Background: Current guidelines recommend combining inhaled corticosteroids with long-acting beta agonists to treat symptomatic patients with severe or very severe (stage III or IV) chronic obstructive pulmonary disease (COPD). However, there is conflicting evidence as to whether a combination of inhaled corticosteroids and long-acting beta agonists is superior to beta-agonist therapy alone.
The Study: Rodrigo and colleagues conducted a review of randomized controlled trials (RCTs) of stable patients who had COPD treated with inhaled corticosteroids (fluticasone [Flovent], budesonide [Rhinocort], or beclomethasone) and long-acting beta agonists (salmeterol [Serevent] or formoterol [Foradil]). Eligible studies compared combination therapy to beta-agonist monotherapy. Primary outcomes included moderate to severe COPD exacerbations, and cardiovascular, respiratory, or all-cause mortality.
Results: The authors reviewed 18 RCTs involving 12,446 participants. The combination therapy improved forced expiratory volume in one second and reduced the development of moderate COPD exacerbations (number needed to treat = 31) compared with long-acting beta-agonist monotherapy, but there was not a significant reduction in severe COPD exacerbations or mortality rates. Patients using combination therapy were more likely to develop pneumonia, oral candidiasis, and viral respiratory infections (relative risks = 1.63, 1.59, and 1.22, respectively), but no difference in the rate of myocardial infarctions was observed.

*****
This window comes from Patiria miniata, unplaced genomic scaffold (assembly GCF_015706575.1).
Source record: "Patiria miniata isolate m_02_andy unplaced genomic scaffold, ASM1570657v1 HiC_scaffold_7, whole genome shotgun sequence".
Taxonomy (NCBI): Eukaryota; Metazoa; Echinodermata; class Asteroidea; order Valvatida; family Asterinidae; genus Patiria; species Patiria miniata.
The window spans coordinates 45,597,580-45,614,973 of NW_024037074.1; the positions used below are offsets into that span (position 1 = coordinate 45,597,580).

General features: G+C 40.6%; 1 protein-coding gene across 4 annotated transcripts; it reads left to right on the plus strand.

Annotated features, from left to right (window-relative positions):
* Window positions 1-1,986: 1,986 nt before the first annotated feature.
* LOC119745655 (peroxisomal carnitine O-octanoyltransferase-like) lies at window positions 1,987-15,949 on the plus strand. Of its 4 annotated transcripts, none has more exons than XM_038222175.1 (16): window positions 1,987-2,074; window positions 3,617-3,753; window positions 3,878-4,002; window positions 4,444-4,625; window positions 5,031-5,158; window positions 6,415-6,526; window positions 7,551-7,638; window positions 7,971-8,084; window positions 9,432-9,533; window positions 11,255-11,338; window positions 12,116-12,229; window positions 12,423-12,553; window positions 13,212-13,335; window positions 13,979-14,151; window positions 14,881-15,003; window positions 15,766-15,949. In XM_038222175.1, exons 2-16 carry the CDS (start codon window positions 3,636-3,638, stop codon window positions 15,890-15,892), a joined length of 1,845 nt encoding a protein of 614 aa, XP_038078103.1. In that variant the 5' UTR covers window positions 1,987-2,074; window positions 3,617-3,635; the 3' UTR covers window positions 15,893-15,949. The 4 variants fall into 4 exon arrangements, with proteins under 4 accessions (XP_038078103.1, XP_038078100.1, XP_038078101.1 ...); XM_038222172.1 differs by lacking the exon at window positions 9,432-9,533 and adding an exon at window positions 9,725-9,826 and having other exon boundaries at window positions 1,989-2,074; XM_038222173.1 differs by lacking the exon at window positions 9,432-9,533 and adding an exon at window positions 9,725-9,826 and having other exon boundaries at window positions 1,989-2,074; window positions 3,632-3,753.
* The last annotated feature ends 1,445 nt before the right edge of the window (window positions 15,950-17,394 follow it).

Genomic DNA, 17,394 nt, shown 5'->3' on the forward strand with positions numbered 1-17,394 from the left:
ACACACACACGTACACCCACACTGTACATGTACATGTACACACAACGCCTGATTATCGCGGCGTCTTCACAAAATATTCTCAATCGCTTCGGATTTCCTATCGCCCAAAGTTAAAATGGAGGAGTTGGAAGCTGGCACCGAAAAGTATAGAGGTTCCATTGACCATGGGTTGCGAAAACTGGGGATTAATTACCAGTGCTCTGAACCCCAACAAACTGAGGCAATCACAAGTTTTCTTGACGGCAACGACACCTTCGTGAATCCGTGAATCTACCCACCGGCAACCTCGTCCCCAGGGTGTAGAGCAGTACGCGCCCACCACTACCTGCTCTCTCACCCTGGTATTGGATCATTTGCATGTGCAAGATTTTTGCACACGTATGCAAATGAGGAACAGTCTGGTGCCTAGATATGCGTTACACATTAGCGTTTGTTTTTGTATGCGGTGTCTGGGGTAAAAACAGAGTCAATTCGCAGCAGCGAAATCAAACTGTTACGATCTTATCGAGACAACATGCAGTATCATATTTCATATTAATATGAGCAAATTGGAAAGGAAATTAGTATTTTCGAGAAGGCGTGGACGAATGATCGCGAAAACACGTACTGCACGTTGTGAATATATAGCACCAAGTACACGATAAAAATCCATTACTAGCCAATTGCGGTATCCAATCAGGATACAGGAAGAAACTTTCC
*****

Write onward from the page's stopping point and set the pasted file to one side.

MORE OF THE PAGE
Conclusion: The combination of inhaled corticosteroids and long-acting beta agonists significantly reduced the number of moderate COPD exacerbations (although the number of severe exacerbations was not reduced), but increased the risk of secondary infections. No improvement in mortality was seen. Despite current guideline recommendations, the authors recommend treatment with long-acting beta-agonist monotherapy.